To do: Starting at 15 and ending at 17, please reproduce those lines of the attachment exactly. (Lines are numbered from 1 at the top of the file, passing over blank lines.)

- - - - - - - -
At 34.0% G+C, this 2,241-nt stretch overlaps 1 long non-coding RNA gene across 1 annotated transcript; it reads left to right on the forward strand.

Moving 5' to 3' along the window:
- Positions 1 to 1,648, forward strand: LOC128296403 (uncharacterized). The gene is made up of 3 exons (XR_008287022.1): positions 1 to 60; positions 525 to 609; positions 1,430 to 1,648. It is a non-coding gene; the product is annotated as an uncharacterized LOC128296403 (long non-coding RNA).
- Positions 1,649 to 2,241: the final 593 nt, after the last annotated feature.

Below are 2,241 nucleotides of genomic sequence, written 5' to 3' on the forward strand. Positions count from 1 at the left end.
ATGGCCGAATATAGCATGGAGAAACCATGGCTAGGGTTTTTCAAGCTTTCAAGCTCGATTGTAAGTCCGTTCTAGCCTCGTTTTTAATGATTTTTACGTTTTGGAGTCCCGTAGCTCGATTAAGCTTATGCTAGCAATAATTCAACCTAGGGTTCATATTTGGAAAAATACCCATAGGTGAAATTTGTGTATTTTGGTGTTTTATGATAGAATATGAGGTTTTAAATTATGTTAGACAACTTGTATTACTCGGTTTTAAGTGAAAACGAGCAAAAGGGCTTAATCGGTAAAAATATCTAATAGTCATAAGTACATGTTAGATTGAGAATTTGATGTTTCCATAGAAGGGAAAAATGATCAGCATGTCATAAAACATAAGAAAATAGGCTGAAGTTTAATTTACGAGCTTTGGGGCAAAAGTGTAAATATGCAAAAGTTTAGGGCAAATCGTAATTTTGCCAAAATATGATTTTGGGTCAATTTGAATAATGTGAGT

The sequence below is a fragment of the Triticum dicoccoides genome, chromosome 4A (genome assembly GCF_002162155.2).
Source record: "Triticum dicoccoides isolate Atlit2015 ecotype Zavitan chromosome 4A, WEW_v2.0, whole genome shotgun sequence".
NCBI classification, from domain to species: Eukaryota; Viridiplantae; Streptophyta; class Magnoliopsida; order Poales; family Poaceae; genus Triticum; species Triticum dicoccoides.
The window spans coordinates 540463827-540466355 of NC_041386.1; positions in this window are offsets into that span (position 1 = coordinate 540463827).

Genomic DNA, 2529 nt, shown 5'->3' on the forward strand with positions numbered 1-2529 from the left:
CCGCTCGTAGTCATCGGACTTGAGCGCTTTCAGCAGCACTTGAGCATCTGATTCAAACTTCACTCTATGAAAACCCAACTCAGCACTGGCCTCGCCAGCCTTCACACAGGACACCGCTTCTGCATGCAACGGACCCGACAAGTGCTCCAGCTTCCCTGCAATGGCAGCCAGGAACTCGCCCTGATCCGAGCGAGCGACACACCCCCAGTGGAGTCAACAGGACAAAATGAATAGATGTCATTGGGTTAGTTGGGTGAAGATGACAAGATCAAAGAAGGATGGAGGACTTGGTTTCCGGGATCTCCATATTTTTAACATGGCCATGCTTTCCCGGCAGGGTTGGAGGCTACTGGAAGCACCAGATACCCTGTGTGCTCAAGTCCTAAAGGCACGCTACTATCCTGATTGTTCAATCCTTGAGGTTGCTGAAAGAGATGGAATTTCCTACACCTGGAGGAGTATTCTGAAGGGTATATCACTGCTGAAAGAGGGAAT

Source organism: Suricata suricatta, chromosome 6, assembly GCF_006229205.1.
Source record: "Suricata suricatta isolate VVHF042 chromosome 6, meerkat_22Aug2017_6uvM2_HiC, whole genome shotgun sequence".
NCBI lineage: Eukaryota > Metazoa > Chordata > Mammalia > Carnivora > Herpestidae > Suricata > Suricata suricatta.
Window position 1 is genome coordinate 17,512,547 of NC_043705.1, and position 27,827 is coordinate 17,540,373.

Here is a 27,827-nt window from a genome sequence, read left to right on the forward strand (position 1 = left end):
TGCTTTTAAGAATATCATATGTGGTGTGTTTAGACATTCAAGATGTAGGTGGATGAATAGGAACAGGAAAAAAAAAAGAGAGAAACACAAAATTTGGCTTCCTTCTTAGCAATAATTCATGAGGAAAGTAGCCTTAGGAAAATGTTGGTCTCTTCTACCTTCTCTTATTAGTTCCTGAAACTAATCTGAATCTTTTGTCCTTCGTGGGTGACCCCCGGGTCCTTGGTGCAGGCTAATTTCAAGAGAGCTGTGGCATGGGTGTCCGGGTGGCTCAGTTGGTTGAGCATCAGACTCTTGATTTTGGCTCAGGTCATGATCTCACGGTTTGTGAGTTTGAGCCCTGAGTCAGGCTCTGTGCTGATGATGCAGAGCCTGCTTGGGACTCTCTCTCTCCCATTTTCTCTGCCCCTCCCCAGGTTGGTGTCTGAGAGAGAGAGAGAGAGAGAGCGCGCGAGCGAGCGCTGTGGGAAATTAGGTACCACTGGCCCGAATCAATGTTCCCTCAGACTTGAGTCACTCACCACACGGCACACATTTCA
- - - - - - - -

NCBI lineage: Eukaryota > Metazoa > Chordata > Mammalia > Carnivora > Herpestidae > Suricata > Suricata suricatta.
Window position 1 is genome coordinate 17,512,547 of NC_043705.1, and position 27,827 is coordinate 17,540,373.

Here is a 27,827-nt window from a genome sequence, read left to right on the forward strand (position 1 = left end):